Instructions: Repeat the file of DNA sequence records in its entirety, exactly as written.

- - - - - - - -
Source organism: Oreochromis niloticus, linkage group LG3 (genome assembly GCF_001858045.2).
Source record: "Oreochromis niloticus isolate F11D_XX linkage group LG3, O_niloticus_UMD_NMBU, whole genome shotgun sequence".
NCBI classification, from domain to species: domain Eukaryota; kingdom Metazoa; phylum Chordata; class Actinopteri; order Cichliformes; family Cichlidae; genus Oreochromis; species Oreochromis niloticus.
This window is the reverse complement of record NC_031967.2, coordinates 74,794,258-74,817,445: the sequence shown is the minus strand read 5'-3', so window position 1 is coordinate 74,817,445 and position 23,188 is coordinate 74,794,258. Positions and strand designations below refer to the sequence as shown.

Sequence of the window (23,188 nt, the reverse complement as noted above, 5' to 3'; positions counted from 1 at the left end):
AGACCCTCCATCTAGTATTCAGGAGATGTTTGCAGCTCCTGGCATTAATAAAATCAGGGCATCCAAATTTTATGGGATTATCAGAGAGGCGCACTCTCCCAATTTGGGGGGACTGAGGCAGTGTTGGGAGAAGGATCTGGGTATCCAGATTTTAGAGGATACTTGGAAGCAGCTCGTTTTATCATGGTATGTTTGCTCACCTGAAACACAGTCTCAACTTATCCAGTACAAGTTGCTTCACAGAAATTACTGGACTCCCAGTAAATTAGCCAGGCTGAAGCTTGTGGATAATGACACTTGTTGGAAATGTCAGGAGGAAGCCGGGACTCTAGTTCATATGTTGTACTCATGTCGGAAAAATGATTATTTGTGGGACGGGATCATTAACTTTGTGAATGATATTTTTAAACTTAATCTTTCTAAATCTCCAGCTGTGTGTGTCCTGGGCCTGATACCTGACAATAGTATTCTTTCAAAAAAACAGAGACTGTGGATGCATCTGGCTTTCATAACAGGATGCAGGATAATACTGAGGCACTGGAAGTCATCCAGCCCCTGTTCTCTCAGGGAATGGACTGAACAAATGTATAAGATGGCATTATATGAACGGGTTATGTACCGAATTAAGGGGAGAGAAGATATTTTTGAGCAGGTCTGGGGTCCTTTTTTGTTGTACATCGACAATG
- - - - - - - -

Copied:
Source organism: Oreochromis niloticus, linkage group LG3 (genome assembly GCF_001858045.2).
Source record: "Oreochromis niloticus isolate F11D_XX linkage group LG3, O_niloticus_UMD_NMBU, whole genome shotgun sequence".
NCBI classification, from domain to species: domain Eukaryota; kingdom Metazoa; phylum Chordata; class Actinopteri; order Cichliformes; family Cichlidae; genus Oreochromis; species Oreochromis niloticus.
This window is the reverse complement of record NC_031967.2, coordinates 74,794,258-74,817,445: the sequence shown is the minus strand read 5'-3', so window position 1 is coordinate 74,817,445 and position 23,188 is coordinate 74,794,258. Positions and strand designations below refer to the sequence as shown.

Sequence of the window (23,188 nt, the reverse complement as noted above, 5' to 3'; positions counted from 1 at the left end):
AGACCCTCCATCTAGTATTCAGGAGATGTTTGCAGCTCCTGGCATTAATAAAATCAGGGCATCCAAATTTTATGGGATTATCAGAGAGGCGCACTCTCCCAATTTGGGGGGACTGAGGCAGTGTTGGGAGAAGGATCTGGGTATCCAGATTTTAGAGGATACTTGGAAGCAGCTCGTTTTATCATGGTATGTTTGCTCACCTGAAACACAGTCTCAACTTATCCAGTACAAGTTGCTTCACAGAAATTACTGGACTCCCAGTAAATTAGCCAGGCTGAAGCTTGTGGATAATGACACTTGTTGGAAATGTCAGGAGGAAGCCGGGACTCTAGTTCATATGTTGTACTCATGTCGGAAAAATGATTATTTGTGGGACGGGATCATTAACTTTGTGAATGATATTTTTAAACTTAATCTTTCTAAATCTCCAGCTGTGTGTGTCCTGGGCCTGATACCTGACAATAGTATTCTTTCAAAAAAACAGAGACTGTGGATGCATCTGGCTTTCATAACAGGATGCAGGATAATACTGAGGCACTGGAAGTCATCCAGCCCCTGTTCTCTCAGGGAATGGACTGAACAAATGTATAAGATGGCATTATATGAACGGGTTATGTACCGAATTAAGGGGAGAGAAGATATTTTTGAGCAGGTCTGGGGTCCTTTTTTGTTGTACATCGACAATG